Foreigners poured cash into China amid the coronavirus pandemic
A person walks past a Microsoft logo at the Microsoft office in Beijing, China on Aug. 4, 2020.
Thomas Peter | Reuters
BEIJING – Foreigners invested more money in China last year as the size and growth of the country has been stellar in a world still trying to fight the coronavirus pandemic.
In the capital, Beijing, foreign investors demanded more than a third of commercial real estate deals, an increase over previous years, property manager JLL said on Thursday.
“Beijing is expected to remain a good choice for foreign investors as the country’s capital is expected to show more signs of recovery sooner than most of the other major overseas markets,” Michael Wang, senior director of capital markets at JLL North China, told a release.
Covid-19 first appeared in the Chinese city of Wuhan in late 2019. The disease spread overseas and became a global pandemic within a few months. However, the outbreak in China stalled in the second quarter after authorities took tough measures to limit human contact. The government eased restrictions as local Covid cases declined, and China is expected to be the only major economy set to see growth for 2020.
The Chinese government wants to attract more foreign capital, be it in business projects or in local financial markets. Such involvement contributes to the international use of the Chinese currency, while foreign companies bring jobs, tax revenues and expertise to the local market.
Foreign direct investment at record high
Companies have also invested more money in projects in China in the past year, measured against foreign direct investment.
In November 2020 foreign direct investment was US $ 129.47 billion, according to official figures, up from the same period last year. This means that, according to Macquarie estimates published on Thursday, China is well on the way to record foreign direct investment last year.
According to Wind Information, China recorded FDI in 2019 of $ 138.13 billion, up from nearly $ 135 billion in 2018. Official Ministry of Commerce figures for 2020 are expected later this month.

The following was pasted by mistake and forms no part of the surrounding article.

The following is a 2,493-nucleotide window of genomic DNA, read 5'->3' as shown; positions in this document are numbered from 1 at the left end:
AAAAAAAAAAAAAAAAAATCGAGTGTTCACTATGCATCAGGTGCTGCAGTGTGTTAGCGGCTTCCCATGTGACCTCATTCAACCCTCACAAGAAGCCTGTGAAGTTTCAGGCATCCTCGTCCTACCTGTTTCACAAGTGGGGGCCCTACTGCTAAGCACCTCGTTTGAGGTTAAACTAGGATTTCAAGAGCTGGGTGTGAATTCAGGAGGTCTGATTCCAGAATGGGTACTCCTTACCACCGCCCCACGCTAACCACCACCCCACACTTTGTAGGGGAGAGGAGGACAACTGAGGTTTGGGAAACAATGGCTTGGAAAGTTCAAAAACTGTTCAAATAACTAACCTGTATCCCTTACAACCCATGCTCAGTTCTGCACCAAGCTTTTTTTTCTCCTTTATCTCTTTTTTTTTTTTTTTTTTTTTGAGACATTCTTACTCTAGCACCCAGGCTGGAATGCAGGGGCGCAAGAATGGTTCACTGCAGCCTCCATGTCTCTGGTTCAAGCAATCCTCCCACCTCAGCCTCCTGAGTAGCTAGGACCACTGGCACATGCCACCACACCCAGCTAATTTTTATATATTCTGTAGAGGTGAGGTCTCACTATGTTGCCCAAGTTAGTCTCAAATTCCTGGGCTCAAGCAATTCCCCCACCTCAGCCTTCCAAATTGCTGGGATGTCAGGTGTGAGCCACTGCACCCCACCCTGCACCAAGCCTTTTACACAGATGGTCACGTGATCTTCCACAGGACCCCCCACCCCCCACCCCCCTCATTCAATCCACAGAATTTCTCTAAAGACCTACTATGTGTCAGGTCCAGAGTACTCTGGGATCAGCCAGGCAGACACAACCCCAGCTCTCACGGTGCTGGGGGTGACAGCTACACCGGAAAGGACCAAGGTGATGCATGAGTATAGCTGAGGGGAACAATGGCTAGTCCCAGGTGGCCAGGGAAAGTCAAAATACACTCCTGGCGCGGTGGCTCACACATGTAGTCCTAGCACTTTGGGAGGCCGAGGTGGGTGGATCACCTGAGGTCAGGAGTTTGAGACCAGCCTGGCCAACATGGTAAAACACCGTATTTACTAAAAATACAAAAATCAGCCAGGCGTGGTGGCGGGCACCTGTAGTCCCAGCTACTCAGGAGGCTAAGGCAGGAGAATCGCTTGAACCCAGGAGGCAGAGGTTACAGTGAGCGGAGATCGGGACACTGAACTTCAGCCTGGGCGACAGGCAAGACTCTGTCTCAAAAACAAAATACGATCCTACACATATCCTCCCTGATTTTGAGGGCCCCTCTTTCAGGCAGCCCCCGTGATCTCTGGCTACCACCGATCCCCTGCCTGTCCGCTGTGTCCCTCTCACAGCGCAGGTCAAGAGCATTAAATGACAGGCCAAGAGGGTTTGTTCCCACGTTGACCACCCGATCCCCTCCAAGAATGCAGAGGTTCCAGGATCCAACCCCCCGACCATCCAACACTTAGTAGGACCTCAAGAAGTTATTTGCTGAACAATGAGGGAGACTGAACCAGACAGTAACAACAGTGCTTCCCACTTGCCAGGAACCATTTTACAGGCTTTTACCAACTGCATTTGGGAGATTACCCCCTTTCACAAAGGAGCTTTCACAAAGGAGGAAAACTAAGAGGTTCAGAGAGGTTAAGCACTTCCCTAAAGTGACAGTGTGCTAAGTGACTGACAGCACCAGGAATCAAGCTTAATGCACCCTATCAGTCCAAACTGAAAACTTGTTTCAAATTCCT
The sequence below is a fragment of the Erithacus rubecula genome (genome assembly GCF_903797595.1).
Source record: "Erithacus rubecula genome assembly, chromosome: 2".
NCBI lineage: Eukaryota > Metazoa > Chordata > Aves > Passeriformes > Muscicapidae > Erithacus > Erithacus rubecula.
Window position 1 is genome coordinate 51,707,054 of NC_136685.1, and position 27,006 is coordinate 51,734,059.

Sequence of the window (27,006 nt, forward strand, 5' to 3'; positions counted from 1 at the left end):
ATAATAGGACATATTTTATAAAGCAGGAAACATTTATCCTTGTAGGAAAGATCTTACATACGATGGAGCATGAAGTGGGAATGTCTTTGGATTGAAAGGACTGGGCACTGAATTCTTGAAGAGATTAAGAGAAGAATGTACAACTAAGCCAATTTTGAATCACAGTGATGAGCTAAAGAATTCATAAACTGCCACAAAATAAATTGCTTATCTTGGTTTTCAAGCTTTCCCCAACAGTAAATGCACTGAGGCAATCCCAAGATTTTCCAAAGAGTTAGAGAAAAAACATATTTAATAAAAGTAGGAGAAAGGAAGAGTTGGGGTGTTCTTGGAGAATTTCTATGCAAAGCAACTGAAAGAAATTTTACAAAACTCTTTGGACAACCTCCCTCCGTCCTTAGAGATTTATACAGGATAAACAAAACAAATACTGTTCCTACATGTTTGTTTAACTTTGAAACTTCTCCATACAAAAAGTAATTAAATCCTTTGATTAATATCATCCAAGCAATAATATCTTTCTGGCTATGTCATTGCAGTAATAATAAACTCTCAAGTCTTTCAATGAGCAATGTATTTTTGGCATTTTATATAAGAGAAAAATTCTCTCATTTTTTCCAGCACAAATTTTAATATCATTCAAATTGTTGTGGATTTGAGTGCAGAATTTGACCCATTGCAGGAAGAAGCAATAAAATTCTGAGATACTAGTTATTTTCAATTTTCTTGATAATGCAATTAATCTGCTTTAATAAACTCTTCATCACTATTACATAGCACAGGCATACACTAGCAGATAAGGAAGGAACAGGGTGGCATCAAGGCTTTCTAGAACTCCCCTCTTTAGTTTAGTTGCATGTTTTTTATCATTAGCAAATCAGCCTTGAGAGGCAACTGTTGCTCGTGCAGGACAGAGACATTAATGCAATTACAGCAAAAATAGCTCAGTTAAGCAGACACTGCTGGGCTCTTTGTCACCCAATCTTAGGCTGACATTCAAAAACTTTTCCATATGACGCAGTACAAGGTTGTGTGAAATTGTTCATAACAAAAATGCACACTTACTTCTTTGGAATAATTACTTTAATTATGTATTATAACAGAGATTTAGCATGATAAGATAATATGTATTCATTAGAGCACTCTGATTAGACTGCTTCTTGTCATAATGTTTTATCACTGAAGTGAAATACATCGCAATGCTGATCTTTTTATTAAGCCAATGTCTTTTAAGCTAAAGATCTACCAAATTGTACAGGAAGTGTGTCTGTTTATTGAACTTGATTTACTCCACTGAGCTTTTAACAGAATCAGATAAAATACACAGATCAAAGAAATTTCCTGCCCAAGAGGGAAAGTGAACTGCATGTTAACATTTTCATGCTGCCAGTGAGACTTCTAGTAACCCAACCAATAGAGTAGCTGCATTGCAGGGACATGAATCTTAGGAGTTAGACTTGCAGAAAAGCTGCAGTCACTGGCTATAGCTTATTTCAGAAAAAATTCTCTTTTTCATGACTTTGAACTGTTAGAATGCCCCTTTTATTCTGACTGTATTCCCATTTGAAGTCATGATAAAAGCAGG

In the financial markets, Macquarie estimates that foreign investors more than doubled their purchases of Chinese bonds last year, a record high of 1.1 billion yuan in inflows.
Long-term interest from foreigners
Growing foreign interest in China and the capital Beijing is part of the longer-term trend.
For example, foreign investors have gradually increased their share of transactions in the capital’s commercial real estate market. According to JLL, the share rose from 22% or a little more than a fifth in 2018 to 30% in 2019 and 35% in 2020.
Revenue of 47 billion yuan ($ 7.26 billion) in 2020 exceeded that of 2018, JLL said. The market was still suffering from the shock of the coronavirus – sales volumes were well below a multi-year high of 80 billion yuan in 2019, JLL said.
In recent years, China’s rapid economic growth and hundreds of millions of consumers have attracted international consumer brands, automakers, and financial institutions. To help the trend, the Chinese government has eased restrictions on foreign investment.
However, critics say the changes have been slow and unfair practices persist, such as the requirements for the transfer of key technology to do business in the country. Beijing’s tight capital controls also make it difficult for foreign investors to get their money out of the country.
At the highest level, the Chinese authorities remain publicly determined to attract more foreign investment. However, international investors are watching to see if the opportunity to make money is as good as it sounds.
As analysts on a reform tracker, The China Dashboard, they released it in their last report last week:
“Market participants are watching Beijing’s political priorities more than market forces. This has generally constrained liberalization of cross-border investment policy since 2013 and will continue to limit the potential until it is changed.”